Retrospective evaluation of an hand-sewn side-to-side intestinal anastomosis technique in dogs and cats
Luca Ciammaichella, Armando Foglia, Sara Del Magno, Veronica Cola, Stefano Zanardi, Debora Tinto, Ombretta Capitani, Monika Joechler, Luciano Pisoni.
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Hand-sewn intestinal resection and anastomosis is commonly performed in veterinary medicine. The outcome of hand-sewn side-to-side anastomosis technique has never been described and compared to other techniques in dogs and cats.
The aim of the study is to describe the side-to-side hand-sewn anastomosis technique in small animals and to compare it with the end-to-end technique.
A retrospective evaluation of the clinical records of dogs and cats that underwent enterectomy between 2000 and 2020 and were treated with side-to-side or end-to-end anastomosis was performed.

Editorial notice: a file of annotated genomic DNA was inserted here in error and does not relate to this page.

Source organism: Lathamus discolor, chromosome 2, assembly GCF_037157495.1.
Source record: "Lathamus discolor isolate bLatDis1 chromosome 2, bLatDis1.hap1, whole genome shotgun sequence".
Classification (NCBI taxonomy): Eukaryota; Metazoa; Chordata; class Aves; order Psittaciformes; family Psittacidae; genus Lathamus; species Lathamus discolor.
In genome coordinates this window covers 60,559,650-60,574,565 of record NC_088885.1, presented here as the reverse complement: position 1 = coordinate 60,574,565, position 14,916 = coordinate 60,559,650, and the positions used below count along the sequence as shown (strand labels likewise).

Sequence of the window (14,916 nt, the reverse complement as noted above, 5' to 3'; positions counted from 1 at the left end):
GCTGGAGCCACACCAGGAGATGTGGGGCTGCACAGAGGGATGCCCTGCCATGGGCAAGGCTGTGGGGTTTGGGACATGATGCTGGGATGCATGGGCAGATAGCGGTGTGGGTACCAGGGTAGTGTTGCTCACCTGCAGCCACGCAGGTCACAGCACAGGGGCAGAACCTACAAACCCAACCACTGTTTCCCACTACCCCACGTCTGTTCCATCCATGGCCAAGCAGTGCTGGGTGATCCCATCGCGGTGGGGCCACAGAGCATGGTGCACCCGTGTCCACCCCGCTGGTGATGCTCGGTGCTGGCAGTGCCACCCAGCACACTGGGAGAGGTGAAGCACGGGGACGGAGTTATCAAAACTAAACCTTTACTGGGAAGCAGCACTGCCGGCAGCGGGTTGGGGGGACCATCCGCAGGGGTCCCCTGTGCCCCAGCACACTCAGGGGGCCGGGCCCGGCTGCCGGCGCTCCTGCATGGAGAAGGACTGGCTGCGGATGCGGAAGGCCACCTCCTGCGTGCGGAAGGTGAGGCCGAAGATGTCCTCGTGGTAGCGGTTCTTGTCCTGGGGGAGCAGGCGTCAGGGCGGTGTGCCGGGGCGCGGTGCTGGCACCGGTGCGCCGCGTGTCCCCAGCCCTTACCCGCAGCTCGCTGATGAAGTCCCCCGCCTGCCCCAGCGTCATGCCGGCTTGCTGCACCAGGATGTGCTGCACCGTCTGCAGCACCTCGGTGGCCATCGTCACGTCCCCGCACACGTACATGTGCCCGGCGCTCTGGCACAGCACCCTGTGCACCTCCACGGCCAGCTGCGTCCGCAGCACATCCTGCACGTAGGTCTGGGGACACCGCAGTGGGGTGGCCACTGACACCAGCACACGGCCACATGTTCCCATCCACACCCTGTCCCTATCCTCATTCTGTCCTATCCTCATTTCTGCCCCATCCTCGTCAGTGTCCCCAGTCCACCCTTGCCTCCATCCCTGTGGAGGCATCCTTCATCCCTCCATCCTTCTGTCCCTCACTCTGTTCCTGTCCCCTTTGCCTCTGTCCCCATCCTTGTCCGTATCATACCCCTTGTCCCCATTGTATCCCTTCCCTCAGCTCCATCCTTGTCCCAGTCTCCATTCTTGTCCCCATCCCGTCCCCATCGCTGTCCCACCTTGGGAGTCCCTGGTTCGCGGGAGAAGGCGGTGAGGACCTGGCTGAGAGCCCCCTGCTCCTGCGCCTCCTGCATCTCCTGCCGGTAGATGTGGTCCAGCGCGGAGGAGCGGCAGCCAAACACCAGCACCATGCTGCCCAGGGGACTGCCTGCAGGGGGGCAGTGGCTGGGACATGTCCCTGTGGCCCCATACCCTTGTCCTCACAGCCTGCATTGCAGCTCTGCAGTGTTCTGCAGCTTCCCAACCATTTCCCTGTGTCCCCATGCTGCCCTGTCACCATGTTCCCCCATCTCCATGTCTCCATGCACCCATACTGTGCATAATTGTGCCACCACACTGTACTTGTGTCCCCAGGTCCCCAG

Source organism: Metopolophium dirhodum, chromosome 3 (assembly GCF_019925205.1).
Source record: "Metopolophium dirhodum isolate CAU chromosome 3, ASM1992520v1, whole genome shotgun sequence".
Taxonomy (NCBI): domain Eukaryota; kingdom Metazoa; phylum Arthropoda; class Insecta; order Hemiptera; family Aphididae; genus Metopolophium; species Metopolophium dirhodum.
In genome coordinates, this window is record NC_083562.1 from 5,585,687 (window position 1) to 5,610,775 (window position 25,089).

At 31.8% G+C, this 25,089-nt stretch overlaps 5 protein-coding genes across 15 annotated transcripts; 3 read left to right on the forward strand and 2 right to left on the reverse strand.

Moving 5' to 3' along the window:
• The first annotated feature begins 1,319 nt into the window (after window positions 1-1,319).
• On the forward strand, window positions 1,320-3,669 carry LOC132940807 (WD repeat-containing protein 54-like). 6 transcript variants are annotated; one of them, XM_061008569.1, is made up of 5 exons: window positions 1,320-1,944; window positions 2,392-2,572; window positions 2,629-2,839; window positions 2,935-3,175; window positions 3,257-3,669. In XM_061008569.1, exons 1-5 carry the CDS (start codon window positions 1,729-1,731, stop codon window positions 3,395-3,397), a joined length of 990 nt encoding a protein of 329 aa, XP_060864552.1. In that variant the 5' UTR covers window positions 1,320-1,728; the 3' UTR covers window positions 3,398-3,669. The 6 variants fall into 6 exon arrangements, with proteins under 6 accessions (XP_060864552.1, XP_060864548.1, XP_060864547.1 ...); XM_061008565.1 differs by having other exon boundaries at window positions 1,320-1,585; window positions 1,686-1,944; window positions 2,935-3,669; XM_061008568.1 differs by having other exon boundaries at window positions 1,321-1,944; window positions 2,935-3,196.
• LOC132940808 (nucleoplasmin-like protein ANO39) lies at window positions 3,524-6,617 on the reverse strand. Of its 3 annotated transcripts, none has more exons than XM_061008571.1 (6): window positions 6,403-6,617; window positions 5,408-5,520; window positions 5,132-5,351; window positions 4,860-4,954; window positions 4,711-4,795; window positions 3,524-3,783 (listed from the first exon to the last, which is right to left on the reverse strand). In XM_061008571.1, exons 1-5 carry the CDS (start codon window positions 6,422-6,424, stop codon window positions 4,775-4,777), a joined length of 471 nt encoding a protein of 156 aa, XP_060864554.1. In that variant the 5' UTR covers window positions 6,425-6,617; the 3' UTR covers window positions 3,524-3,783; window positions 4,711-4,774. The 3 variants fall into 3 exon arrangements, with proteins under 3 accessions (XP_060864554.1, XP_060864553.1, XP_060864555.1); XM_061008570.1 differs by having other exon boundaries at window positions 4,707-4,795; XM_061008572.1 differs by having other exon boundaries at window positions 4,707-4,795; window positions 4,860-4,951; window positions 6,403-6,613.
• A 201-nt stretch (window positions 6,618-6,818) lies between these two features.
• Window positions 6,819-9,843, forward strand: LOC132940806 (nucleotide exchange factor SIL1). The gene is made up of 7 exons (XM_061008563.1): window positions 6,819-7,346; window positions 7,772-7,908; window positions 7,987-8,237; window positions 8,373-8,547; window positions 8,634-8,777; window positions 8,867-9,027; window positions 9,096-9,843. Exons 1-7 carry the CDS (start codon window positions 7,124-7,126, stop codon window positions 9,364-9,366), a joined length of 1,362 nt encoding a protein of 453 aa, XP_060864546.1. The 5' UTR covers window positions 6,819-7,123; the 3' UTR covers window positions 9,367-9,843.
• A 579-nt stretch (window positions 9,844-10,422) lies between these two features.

Of the 52 dogs and 16 cats included in the study, 19 dogs and 6 cats received a side-to-side anastomosis, and the remaining received an end-to-end anastomosis. No intraoperative complication was reported. Short-term complication rates were comparable and mortality rates in end-to-end anastomosis group were higher, while stenosis was a frequent complication of side-to-side anastomosis and never reported following end-to-end anastomosis.
End-to-end technique remains the gold standard for hand-sewn intestinal anastomosis in small animals, but side-to-side anastomosis can be considered for selected cases with acceptable morbidity and mortality rates.
Key words: Anastomosis, Bowel, Cat, Dog, Stenosis